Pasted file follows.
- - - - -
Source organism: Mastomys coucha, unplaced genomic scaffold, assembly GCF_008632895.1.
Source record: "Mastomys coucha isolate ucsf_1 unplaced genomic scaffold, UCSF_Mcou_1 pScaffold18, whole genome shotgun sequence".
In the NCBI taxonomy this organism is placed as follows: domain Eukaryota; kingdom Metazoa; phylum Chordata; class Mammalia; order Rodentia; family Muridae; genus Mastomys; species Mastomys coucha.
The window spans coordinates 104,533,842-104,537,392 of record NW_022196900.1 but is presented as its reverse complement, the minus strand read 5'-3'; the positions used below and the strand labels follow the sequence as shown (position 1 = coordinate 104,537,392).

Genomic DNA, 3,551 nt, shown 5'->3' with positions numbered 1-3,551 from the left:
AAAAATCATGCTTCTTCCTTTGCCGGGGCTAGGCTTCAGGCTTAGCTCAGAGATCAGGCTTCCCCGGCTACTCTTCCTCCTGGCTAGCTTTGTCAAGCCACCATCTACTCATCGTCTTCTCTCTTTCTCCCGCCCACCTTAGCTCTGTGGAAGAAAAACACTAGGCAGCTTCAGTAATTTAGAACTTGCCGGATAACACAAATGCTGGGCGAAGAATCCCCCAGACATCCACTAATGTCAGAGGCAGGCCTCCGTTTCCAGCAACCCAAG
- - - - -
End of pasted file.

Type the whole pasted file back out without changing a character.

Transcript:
Source organism: Mastomys coucha, unplaced genomic scaffold, assembly GCF_008632895.1.
Source record: "Mastomys coucha isolate ucsf_1 unplaced genomic scaffold, UCSF_Mcou_1 pScaffold18, whole genome shotgun sequence".
In the NCBI taxonomy this organism is placed as follows: domain Eukaryota; kingdom Metazoa; phylum Chordata; class Mammalia; order Rodentia; family Muridae; genus Mastomys; species Mastomys coucha.
The window spans coordinates 104,533,842-104,537,392 of record NW_022196900.1 but is presented as its reverse complement, the minus strand read 5'-3'; the positions used below and the strand labels follow the sequence as shown (position 1 = coordinate 104,537,392).

Genomic DNA, 3,551 nt, shown 5'->3' with positions numbered 1-3,551 from the left:
AAAAATCATGCTTCTTCCTTTGCCGGGGCTAGGCTTCAGGCTTAGCTCAGAGATCAGGCTTCCCCGGCTACTCTTCCTCCTGGCTAGCTTTGTCAAGCCACCATCTACTCATCGTCTTCTCTCTTTCTCCCGCCCACCTTAGCTCTGTGGAAGAAAAACACTAGGCAGCTTCAGTAATTTAGAACTTGCCGGATAACACAAATGCTGGGCGAAGAATCCCCCAGACATCCACTAATGTCAGAGGCAGGCCTCCGTTTCCAGCAACCCAAG